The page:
2. design a distinct annual climate budget with a separate budget code for transparent reporting
  3. guarantee that social and environmental impact assessments are being conducted
  4. carry out scientific planning and assessment in coordination with the Ministry of Planning and the Ministry of Environment and Forests to prioritise vulnerability-based projects
  5. regularly update national strategies on environmental protection and climate change, and integrate these policies into the five national plans
  6. create a system for the online and offline disclosure of project documents, agreements, verifiable audits and monitoring reports
  7. introduce citizen-friendly complaints and a grievance-redress mechanism. Strengthen internal and external audit systems and establish independent monitoring and evaluation mechanisms, including community-led social accountability tools
  8. ensure that codes of conduct exist and are followed

Private sector (including national and international firms):

  1. employ climate-related technical experts (planning, financial) for effective decision-making in environmental projects
  2. adopt e-tendering and transparent procurement processes, and make efforts for proactive disclosure of information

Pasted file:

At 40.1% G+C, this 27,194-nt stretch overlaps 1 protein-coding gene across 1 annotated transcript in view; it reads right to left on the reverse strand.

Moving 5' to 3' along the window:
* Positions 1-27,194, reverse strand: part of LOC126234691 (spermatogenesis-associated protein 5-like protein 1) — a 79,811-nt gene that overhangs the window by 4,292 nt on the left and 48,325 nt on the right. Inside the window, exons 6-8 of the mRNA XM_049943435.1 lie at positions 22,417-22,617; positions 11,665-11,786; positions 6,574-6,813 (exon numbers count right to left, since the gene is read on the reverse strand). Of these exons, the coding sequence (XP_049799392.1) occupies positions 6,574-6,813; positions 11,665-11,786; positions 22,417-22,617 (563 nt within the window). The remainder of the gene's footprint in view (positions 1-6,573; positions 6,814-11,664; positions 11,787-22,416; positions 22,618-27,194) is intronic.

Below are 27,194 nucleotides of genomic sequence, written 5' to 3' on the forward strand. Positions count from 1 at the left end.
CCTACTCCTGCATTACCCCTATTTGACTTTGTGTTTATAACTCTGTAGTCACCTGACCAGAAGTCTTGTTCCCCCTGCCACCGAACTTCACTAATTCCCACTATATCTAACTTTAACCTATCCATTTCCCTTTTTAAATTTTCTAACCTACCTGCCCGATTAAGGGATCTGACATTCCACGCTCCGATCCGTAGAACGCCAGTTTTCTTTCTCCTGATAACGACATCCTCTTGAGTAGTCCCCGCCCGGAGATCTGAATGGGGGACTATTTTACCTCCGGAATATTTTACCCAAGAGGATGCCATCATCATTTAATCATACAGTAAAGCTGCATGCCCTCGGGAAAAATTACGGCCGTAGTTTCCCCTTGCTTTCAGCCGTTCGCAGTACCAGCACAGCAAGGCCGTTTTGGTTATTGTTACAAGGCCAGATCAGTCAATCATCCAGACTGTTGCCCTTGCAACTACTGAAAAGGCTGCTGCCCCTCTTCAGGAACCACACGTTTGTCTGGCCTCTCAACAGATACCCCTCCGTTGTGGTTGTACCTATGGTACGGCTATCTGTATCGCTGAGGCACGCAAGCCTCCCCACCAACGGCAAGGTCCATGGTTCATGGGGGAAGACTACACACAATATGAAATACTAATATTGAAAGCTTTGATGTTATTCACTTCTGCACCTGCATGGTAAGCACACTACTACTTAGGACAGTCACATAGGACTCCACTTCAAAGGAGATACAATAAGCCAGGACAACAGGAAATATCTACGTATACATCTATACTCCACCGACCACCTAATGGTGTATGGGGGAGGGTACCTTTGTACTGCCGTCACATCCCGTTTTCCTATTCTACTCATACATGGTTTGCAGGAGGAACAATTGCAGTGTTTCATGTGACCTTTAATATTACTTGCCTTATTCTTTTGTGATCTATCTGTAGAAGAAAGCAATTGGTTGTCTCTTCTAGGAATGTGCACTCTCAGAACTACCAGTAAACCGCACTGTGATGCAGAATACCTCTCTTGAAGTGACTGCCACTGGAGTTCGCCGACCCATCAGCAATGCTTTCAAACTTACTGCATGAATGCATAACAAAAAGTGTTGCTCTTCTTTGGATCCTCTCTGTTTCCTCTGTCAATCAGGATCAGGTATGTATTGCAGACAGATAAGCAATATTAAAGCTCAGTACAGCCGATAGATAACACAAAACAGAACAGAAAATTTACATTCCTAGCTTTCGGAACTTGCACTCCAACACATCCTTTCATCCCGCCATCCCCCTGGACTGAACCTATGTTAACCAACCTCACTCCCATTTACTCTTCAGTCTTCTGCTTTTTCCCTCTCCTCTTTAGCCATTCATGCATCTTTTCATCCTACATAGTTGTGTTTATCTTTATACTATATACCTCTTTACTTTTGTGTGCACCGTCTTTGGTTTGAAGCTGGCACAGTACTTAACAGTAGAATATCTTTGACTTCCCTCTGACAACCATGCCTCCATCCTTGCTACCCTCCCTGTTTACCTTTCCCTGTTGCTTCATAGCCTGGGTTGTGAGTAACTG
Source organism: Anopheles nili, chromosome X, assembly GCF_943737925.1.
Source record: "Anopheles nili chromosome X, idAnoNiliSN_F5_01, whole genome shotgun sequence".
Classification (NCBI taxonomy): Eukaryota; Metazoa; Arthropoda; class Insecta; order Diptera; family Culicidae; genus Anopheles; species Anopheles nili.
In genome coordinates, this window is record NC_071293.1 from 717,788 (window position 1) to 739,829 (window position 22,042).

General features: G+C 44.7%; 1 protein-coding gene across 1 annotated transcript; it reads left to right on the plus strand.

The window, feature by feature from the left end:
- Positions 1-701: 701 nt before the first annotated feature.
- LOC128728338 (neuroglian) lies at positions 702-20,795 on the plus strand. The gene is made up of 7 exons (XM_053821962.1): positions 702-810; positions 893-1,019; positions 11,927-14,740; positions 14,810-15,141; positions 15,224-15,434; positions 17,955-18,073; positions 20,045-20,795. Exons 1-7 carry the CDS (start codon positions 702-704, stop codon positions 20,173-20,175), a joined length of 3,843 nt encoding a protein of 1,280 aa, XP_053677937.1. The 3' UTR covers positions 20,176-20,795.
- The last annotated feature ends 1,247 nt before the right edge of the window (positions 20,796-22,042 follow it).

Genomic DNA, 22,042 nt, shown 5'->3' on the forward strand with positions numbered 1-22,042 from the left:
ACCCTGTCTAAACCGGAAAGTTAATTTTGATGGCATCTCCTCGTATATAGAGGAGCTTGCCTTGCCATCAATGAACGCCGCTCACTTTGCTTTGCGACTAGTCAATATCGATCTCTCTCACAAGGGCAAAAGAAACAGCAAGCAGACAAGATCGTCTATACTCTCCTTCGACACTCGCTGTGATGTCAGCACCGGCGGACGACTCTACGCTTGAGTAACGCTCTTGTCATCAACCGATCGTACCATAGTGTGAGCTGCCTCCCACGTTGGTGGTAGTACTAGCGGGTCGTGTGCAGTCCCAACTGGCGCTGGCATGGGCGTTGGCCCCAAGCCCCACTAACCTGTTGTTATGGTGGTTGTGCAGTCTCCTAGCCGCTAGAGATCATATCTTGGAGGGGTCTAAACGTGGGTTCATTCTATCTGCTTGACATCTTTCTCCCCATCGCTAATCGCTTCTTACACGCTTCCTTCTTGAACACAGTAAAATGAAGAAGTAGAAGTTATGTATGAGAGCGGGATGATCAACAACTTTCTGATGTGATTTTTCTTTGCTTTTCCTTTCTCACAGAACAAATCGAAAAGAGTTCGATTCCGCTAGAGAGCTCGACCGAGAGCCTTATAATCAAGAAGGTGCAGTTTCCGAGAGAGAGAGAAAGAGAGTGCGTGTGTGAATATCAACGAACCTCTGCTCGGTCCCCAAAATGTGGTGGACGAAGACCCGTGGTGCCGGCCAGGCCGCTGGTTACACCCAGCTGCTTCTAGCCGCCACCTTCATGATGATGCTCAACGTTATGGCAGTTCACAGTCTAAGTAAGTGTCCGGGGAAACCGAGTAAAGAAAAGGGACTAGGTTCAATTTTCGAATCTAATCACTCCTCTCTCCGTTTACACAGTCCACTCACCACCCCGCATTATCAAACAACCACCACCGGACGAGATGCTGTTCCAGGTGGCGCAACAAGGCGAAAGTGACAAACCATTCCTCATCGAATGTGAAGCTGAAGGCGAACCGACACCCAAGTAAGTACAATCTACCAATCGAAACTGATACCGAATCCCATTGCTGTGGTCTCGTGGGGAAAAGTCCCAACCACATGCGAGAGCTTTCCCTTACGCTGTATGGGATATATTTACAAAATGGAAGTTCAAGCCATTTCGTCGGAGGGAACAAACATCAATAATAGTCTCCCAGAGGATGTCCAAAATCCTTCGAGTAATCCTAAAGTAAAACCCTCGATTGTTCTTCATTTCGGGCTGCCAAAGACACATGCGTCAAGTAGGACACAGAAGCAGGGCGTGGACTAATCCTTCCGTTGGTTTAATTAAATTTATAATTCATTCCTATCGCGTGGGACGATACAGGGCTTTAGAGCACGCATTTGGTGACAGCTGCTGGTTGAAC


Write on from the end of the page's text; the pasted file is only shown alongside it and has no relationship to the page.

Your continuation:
3. carry out meaningful consultations with stakeholders and project beneficiaries during the project formulation phase
  4. establish and use standard criteria for beneficiary selection to guarantee the protection of vulnerable communities
  5. compliance with environmental protection policies as well as findings of impact assessments

Civil society organisations (CSOs):

  1. focus on community-led adaptation projects
  2. empower local communities to lead accountability projects.
  3. create a platform for citizen grievances during impact assessments
  4. set up regular meetings with project beneficiaries and share monitoring and evaluation reports

In addition to conventional anti-corruption approaches that concentrate on formal mechanisms of transparency and accountability, Watkins and Khan (2021) propose two key methods for making climate change-adaptation funding more effective. Firstly. First, community leaders should spearhead anti-corruption monitoring to make it more effective. Second, adaptation projects should create real participation and optimise the involvement of the local families by being ‘dual use’, ensuring that communities benefit not only in the future but also the present, (for example, with embankments doubling up as new roads).